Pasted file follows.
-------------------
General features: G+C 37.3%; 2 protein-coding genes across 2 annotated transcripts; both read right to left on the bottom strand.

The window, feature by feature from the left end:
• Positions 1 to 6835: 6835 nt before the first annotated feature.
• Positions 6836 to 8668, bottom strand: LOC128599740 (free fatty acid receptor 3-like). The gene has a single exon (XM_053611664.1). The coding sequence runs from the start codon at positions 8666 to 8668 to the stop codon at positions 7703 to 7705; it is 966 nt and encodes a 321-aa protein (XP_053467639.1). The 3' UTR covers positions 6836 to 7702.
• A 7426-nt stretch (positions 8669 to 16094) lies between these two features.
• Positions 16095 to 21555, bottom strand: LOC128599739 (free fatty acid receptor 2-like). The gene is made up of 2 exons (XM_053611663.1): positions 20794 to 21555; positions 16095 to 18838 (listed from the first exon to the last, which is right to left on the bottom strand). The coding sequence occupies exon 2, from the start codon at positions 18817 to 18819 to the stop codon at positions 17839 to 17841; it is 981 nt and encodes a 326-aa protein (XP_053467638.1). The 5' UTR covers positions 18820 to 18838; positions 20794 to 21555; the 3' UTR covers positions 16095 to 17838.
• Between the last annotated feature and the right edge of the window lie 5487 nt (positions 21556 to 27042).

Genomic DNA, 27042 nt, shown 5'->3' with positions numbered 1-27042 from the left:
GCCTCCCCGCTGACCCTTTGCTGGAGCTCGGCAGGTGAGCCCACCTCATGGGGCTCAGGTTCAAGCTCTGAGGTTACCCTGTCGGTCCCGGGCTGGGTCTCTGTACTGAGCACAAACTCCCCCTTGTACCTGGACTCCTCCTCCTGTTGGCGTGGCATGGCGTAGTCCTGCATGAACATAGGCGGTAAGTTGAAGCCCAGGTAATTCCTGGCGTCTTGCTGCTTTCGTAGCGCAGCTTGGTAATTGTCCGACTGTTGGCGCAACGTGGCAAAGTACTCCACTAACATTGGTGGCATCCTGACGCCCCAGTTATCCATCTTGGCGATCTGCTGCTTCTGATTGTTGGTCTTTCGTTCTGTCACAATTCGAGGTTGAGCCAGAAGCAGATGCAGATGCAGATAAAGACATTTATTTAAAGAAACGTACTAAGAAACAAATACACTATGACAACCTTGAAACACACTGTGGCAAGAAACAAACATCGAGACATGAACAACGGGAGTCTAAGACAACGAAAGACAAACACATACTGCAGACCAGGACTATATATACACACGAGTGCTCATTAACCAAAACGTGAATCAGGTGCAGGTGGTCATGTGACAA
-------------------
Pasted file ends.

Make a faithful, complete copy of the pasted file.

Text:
General features: G+C 37.3%; 2 protein-coding genes across 2 annotated transcripts; both read right to left on the bottom strand.

The window, feature by feature from the left end:
• Positions 1 to 6835: 6835 nt before the first annotated feature.
• Positions 6836 to 8668, bottom strand: LOC128599740 (free fatty acid receptor 3-like). The gene has a single exon (XM_053611664.1). The coding sequence runs from the start codon at positions 8666 to 8668 to the stop codon at positions 7703 to 7705; it is 966 nt and encodes a 321-aa protein (XP_053467639.1). The 3' UTR covers positions 6836 to 7702.
• A 7426-nt stretch (positions 8669 to 16094) lies between these two features.
• Positions 16095 to 21555, bottom strand: LOC128599739 (free fatty acid receptor 2-like). The gene is made up of 2 exons (XM_053611663.1): positions 20794 to 21555; positions 16095 to 18838 (listed from the first exon to the last, which is right to left on the bottom strand). The coding sequence occupies exon 2, from the start codon at positions 18817 to 18819 to the stop codon at positions 17839 to 17841; it is 981 nt and encodes a 326-aa protein (XP_053467638.1). The 5' UTR covers positions 18820 to 18838; positions 20794 to 21555; the 3' UTR covers positions 16095 to 17838.
• Between the last annotated feature and the right edge of the window lie 5487 nt (positions 21556 to 27042).

Genomic DNA, 27042 nt, shown 5'->3' with positions numbered 1-27042 from the left:
GCCTCCCCGCTGACCCTTTGCTGGAGCTCGGCAGGTGAGCCCACCTCATGGGGCTCAGGTTCAAGCTCTGAGGTTACCCTGTCGGTCCCGGGCTGGGTCTCTGTACTGAGCACAAACTCCCCCTTGTACCTGGACTCCTCCTCCTGTTGGCGTGGCATGGCGTAGTCCTGCATGAACATAGGCGGTAAGTTGAAGCCCAGGTAATTCCTGGCGTCTTGCTGCTTTCGTAGCGCAGCTTGGTAATTGTCCGACTGTTGGCGCAACGTGGCAAAGTACTCCACTAACATTGGTGGCATCCTGACGCCCCAGTTATCCATCTTGGCGATCTGCTGCTTCTGATTGTTGGTCTTTCGTTCTGTCACAATTCGAGGTTGAGCCAGAAGCAGATGCAGATGCAGATAAAGACATTTATTTAAAGAAACGTACTAAGAAACAAATACACTATGACAACCTTGAAACACACTGTGGCAAGAAACAAACATCGAGACATGAACAACGGGAGTCTAAGACAACGAAAGACAAACACATACTGCAGACCAGGACTATATATACACACGAGTGCTCATTAACCAAAACGTGAATCAGGTGCAGGTGGTCATGTGACAA